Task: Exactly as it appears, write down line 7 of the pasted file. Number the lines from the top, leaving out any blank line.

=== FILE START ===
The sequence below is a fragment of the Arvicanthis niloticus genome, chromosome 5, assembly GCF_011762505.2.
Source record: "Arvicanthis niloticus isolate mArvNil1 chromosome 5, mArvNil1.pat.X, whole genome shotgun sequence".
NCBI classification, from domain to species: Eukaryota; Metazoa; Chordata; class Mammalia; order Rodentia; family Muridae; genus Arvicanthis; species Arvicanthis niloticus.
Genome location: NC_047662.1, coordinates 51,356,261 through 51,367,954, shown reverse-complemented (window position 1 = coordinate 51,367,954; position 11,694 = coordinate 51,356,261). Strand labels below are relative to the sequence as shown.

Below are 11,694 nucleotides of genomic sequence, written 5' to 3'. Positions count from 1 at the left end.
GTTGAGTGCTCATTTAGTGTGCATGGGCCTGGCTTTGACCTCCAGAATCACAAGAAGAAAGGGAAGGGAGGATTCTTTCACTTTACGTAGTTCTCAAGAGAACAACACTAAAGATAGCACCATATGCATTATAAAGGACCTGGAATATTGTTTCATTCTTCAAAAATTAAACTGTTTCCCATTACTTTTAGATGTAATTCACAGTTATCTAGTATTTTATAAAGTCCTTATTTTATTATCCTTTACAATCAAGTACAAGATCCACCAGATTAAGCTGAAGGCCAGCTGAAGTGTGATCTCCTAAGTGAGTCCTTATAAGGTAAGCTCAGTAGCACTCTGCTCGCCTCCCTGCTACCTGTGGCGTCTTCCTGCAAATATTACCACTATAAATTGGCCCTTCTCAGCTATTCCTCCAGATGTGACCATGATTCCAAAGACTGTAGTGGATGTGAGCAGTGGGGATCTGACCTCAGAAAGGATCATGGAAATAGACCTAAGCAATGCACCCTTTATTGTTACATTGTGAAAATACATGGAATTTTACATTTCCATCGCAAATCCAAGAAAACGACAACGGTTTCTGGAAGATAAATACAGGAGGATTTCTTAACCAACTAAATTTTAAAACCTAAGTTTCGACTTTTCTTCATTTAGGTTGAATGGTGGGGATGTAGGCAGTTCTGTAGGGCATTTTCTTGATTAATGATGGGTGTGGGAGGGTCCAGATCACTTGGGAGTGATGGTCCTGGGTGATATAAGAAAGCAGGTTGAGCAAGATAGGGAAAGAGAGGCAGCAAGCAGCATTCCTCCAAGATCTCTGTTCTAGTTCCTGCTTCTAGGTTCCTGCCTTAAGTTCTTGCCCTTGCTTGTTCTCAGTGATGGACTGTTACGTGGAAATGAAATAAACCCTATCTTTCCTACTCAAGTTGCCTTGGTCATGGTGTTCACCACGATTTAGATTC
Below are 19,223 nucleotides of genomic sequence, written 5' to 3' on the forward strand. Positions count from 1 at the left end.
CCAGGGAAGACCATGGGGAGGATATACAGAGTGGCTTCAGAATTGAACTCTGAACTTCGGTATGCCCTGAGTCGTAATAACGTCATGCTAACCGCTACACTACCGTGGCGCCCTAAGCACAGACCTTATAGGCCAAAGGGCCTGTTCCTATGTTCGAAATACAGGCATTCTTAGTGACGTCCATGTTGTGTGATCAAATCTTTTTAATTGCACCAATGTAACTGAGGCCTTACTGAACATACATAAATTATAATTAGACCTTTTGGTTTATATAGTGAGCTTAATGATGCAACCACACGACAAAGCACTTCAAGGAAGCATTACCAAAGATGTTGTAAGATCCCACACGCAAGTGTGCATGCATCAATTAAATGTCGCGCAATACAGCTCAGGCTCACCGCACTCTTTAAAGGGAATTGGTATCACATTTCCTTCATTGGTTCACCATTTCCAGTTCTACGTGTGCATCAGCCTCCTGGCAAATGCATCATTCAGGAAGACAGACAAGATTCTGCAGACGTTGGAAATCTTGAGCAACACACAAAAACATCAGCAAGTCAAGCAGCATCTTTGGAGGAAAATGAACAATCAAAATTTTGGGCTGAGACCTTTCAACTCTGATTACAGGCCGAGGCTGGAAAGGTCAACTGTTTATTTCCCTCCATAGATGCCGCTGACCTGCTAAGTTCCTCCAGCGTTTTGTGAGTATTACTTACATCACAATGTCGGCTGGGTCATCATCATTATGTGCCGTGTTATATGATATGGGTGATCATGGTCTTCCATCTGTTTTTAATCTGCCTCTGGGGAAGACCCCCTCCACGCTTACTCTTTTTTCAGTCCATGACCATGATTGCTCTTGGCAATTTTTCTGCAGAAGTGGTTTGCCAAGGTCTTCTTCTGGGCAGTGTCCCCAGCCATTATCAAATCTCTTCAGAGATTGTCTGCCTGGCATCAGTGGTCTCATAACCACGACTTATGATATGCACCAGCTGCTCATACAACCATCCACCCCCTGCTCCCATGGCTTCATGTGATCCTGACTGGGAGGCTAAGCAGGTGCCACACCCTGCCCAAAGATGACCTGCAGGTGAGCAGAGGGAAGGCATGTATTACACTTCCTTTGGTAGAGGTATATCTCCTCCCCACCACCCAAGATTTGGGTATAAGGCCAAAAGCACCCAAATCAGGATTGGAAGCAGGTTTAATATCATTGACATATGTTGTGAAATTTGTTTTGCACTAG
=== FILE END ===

Below are 19,223 nucleotides of genomic sequence, written 5' to 3' on the forward strand. Positions count from 1 at the left end.